Best and Holmes (2010) discuss highlight the value of systems thinking. Writing in the health care context, they argue "the way we think about research, policy and practice inform and interact with each other shapes our efforts." This approach is basically systems thinking – the research and the practice are linked with each other and with policy, in order to generate superior outcomes. They describe systems thinking as a cycle where information begins in the research stage, moves to policy and then into practice. But these linkages are two-way at times, and then the practice step informs research. Conceptualized for business, business sets out policies that test the findings of research, and this testing informs the need for further research. Such an approach, applied to new product management might mean that marketing informs product what the market needs, product and development work together to bring something to market before turning it over to marketing and sales. Through their contact with the target market, these groups can then circle back with feedback for product and development teams to generate further ideas A critique of systems thinking holds that systems thinking without learning is incompatible between theory and practice, but the authors weaken their stance by basing their argument on the explicitly positions that organizations have no mechanisms for learning, and that if this is true they cannot learn (Caldwell, 2012); both somewhat spurious assumptions.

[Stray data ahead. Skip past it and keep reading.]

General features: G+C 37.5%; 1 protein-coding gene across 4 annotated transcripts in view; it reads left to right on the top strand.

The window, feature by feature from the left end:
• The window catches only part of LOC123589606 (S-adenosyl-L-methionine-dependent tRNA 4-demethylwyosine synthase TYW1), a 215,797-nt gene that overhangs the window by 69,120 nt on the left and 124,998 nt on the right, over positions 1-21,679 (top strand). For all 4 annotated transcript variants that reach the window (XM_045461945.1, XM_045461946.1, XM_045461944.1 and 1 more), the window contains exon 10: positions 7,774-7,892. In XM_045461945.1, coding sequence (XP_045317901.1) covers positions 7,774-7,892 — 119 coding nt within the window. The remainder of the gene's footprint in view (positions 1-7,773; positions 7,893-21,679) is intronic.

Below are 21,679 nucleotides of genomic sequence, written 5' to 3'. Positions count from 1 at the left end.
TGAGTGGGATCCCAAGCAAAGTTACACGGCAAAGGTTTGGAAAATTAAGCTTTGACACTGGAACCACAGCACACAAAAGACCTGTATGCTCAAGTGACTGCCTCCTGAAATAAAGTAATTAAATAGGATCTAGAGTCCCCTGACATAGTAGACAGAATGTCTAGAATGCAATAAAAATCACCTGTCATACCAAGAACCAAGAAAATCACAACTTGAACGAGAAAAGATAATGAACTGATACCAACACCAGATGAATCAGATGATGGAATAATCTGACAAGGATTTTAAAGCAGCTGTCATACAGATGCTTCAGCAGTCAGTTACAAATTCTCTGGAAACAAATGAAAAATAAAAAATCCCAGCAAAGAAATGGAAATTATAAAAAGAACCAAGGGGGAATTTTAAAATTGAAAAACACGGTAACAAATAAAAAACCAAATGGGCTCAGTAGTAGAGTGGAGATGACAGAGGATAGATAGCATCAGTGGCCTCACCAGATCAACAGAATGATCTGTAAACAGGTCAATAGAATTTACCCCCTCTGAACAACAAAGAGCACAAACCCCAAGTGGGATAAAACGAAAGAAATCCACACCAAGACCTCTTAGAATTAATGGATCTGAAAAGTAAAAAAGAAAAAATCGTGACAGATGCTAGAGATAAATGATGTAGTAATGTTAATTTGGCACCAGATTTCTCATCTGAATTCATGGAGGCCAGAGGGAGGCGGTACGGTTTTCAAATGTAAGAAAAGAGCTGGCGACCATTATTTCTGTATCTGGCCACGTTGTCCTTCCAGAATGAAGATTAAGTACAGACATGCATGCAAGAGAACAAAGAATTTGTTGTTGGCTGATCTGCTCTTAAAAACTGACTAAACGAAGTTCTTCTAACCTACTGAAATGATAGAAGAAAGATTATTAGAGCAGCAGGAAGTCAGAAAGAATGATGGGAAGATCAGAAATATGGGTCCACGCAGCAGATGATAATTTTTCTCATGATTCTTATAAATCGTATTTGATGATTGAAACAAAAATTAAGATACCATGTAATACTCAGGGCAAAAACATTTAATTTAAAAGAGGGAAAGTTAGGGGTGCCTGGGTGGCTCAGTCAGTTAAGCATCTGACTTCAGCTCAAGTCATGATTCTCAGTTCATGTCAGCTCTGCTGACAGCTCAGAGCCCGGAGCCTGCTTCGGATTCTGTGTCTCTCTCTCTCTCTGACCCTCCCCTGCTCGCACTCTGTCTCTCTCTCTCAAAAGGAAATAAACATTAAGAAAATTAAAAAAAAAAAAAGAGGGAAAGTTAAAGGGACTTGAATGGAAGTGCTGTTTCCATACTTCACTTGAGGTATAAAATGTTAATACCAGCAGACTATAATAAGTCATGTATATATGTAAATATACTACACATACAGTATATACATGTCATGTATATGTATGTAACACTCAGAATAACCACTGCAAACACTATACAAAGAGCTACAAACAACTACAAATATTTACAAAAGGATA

Ulrich (2012) discusses the application of systems thinking to operational research. The study of operations informs the practice of operations, so there is value in applying systems thinking to operations research. Critical systems thinking, the author notes, will benefit both operations research and practice.